Today I’m excited to host a guest post by my friend Elizabeth Stinson. Elizabeth is an amazing young woman, currently doing her grad work in microbiology at the University of Pittsburgh.
“No, I can do it ALL. BY. MY. SELF! I do not need your help.” How many times have you thought this or heard your child say it, whether you/they have a limb difference or not? I think it is completely normal to want to be self-reliant and not ask for help. When I was growing up, though, it went beyond that for me. I felt I needed to prove something not only to myself, but to the world.
First, let me introduce myself. My name is Elizabeth and I am twenty-two years old.
I was born with a left radial clubbed hand (my wrist was bent so my hand looked like an ‘L’) and I do not have a thumb on my left hand. I also have an incomplete wrist, elbow, shoulder, and clavicle. I had seven surgeries between the ages of ten and fourteen to straighten my wrist and lengthen my forearm to increase function through the use of an external fixator.
I no longer view myself as being deficient in any way, but that is not how many people saw me when I was younger and it affected how I viewed myself for a long time. In elementary school we had those faucets were you had to press down HARD to turn it on and as soon as you let go the water turned off. While I am sure this was quite economical, it was especially difficult for me. I could wash my left hand, but I did not have enough strength to push down and wash my right. The teachers quickly found out and from then on someone always had to go to the bathroom with me. While they had good intentions and were only trying to help, that was not how it felt to me. I was the only one that had to have a bathroom buddy and I felt singled out, so I tried not to go to the bathroom at school.
In fourth grade we were taught how to type ‘correctly’ in computer class. I could not (and still cannot) place my hands on the keyboard ‘properly’: thumbs on the space bar and fingers on the middle row of keys, so my teacher decided I should be put in a special group. In the special group it did not matter how fast I typed, if I memorized the placement of the keys, or how accurately I typed; I used a different program and was the only one in this ‘special’ group. While I am sure she had good intentions she chose not to challenge me because I could not do things the ‘correct’ way.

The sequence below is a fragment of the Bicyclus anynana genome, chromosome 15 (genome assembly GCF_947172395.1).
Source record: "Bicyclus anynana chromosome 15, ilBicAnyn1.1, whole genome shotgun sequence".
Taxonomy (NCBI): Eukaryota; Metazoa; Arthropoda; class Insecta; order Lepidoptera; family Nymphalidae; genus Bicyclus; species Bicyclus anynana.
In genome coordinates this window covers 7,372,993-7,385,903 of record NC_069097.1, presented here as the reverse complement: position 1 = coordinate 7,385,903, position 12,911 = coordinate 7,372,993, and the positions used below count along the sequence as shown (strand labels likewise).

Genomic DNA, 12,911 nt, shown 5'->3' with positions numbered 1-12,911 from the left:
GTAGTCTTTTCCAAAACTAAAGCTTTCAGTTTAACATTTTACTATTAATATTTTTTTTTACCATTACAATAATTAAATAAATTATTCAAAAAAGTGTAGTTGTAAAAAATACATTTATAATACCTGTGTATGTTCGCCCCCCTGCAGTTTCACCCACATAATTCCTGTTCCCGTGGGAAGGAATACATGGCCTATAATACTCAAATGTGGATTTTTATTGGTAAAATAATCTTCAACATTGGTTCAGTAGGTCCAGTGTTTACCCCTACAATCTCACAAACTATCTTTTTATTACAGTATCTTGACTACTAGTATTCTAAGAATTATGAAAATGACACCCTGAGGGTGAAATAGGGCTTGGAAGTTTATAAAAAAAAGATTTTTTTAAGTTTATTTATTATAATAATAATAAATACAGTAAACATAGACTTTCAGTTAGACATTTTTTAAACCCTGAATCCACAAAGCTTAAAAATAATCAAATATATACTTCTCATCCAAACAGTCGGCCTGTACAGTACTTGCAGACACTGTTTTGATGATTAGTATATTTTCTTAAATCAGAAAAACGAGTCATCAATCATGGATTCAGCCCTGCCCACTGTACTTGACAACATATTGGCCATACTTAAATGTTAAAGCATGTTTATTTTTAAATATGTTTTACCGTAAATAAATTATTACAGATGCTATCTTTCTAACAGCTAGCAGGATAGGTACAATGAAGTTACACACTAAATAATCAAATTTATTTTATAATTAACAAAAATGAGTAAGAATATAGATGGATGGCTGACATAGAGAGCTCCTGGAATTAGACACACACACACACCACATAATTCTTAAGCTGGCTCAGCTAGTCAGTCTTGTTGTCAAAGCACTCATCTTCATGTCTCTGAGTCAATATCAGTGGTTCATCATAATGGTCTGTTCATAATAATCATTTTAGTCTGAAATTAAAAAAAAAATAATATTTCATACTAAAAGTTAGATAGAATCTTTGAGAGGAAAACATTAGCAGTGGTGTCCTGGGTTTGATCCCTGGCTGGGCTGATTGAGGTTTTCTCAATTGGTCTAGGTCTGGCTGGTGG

These are just a couple examples of adults who I am sure only wanted to help but ended up making me feel different, unworthy, isolated, deficient, incapable, inadequate, weak, helpless, frail, lesser than, and alone. These well-meaning adults made me view receiving ‘help’ as something that made me weak and stand out. (I am not saying that offering help to a limb different child will cause such negative emotions; it was the way the ‘help’ was ‘offered’ to me that evoked such emotions.) The school could have installed new faucets or placed hand sanitizer in the bathroom. The computer teacher could have allowed me to type my way and realized that I typed just as fast and accurate as the other students; I just did it my way. As I was growing up there were multiple situations like this and the negative feelings compounded. I would snap at anyone who offered to help me because I thought they saw me as weak or unable, not that they had a good heart, and I almost never asked for help, even from my parents. When adults would see me struggling they would call me stubborn for not asking and refusing help, which only made me that much more determined NOT to ask for help. I felt I needed to prove to the world that I could do what any ‘normal’ person could do, and more; I needed to do it better, faster, etc.
This slowly started to change around the time I started the surgeries because I was the one making decisions about my body and having an external fixator drilled into your arm kind of forces you to ask for help on a daily basis. While I hated asking for help, I started to realize I was not a super hero, I did not need to prove anything to anyone, and that asking for help can make you a stronger person.
I still have my days where I get frustrated that I cannot do a push up ‘correctly’ or that it takes me five trips to the car to get all the groceries when it is cold because my left arm is not strong enough to carry most things. I still do not like asking for help in a buffet line or opening a spaghetti jar because those are the things ‘normal’ people can do, but I put aside my pride and ask for help anyway (most of the time). I think having a limb difference makes you keenly aware of what your limitations are and when you need to ask for help. And while this may seem like a burden, I think it makes us stronger and more humble people because one of the hardest things in life is learning when to ask for help.
And then accepting it.